Blevins was able to get Vinatieri a job the following spring with the Amsterdam Admirals of the World League, now NFL Europe. That led to a contract with the Patriots that summer.

    As Vinatieri established himself in New England, Blevins cemented his place as a kicking guru, coaching full time with the Dolphins for six seasons and sending a half-dozen other kickers to the NFL.

    In February 2002, he watched with the rest of America as Vinatieri beat the St. Louis Rams with a 48-yard field goal on the last play of Super Bowl XXXVI -- the last of three remarkable kicks he made that postseason.

    'My next Adam'

    On a brisk but pleasant December afternoon, Blevins is on the job at Latture Field, where he coached Vinatieri and many others.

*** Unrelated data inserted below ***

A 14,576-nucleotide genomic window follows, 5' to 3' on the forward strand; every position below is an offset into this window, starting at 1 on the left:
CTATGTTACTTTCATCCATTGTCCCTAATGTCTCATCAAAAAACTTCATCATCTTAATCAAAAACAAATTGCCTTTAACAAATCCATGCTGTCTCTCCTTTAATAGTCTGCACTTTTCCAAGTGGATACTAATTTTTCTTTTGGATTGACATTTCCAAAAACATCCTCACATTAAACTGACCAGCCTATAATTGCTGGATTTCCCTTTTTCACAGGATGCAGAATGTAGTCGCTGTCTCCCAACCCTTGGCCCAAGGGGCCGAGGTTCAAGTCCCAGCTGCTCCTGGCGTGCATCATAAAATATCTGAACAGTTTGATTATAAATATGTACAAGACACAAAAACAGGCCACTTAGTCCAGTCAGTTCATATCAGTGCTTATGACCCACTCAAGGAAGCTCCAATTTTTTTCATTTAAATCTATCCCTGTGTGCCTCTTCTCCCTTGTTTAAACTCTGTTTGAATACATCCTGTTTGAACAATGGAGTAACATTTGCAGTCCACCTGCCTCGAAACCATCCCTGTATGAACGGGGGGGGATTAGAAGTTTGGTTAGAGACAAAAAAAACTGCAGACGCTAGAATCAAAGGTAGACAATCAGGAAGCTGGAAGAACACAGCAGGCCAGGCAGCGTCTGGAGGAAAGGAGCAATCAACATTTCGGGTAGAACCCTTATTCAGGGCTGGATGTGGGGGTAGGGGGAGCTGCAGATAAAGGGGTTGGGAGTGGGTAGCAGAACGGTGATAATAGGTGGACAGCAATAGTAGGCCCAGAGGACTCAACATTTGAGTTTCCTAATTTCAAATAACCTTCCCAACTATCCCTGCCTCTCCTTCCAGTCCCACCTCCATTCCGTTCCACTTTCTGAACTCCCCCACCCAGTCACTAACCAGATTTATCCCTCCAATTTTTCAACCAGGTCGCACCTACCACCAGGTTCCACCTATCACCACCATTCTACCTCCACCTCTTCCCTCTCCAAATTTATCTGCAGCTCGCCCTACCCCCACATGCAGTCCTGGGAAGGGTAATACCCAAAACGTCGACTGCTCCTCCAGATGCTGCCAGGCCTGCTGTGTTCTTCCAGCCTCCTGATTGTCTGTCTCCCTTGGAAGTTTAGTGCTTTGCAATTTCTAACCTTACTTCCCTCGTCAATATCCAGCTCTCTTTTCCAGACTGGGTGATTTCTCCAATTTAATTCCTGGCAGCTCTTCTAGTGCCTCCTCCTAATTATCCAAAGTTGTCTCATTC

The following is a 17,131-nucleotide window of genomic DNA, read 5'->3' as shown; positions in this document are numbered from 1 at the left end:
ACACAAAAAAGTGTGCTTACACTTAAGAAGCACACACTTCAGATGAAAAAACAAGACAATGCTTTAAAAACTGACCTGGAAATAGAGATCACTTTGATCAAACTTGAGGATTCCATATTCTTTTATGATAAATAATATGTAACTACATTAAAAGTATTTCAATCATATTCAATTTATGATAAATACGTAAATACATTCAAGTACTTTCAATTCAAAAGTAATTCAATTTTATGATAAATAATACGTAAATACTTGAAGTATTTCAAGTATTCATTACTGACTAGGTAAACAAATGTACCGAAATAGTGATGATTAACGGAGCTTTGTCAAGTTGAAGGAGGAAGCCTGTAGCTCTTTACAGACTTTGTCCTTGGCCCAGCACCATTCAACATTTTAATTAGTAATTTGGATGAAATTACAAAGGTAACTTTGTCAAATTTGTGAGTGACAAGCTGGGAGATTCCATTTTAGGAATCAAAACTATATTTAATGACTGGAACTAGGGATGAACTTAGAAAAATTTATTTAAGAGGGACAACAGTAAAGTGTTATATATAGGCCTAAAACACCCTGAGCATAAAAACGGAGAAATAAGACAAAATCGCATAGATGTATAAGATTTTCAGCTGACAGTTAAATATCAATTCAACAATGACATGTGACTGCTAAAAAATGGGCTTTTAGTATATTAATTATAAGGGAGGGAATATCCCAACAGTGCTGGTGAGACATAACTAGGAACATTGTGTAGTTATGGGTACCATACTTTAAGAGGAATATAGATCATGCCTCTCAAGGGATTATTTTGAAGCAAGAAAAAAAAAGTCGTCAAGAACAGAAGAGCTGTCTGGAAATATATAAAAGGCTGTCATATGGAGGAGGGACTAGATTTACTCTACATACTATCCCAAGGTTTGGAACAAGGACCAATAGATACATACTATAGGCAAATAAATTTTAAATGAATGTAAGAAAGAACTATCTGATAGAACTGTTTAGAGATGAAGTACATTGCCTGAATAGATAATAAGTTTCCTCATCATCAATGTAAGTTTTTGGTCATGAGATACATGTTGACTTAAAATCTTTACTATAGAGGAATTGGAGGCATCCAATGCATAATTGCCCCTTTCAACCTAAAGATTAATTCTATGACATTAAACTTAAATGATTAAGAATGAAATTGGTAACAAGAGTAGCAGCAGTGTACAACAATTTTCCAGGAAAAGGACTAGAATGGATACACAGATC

He takes Xavier Beitia and former East Carolina University kicker Cameron Broadwell through their paces as he zips around, using his right hand to work the joystick of his motorized chair.

    He coaxes and corrects Beitia, Broadwell and running back James Walley. Blevins branched out into sports management last year and Walley, who played at Southern Mississippi and Indiana State, is among his first nonkicker clients.

    Beitia, 23, is his best pupil now. "X is my next Adam," Blevins says.

    Beitia's old form was good enough to make him a four-year starter at Florida State, but it wasn't going to get him an NFL job. Over the past year, they have broken down and completely rebuilt Beitia's kicking motion, making him more consistent and powerful.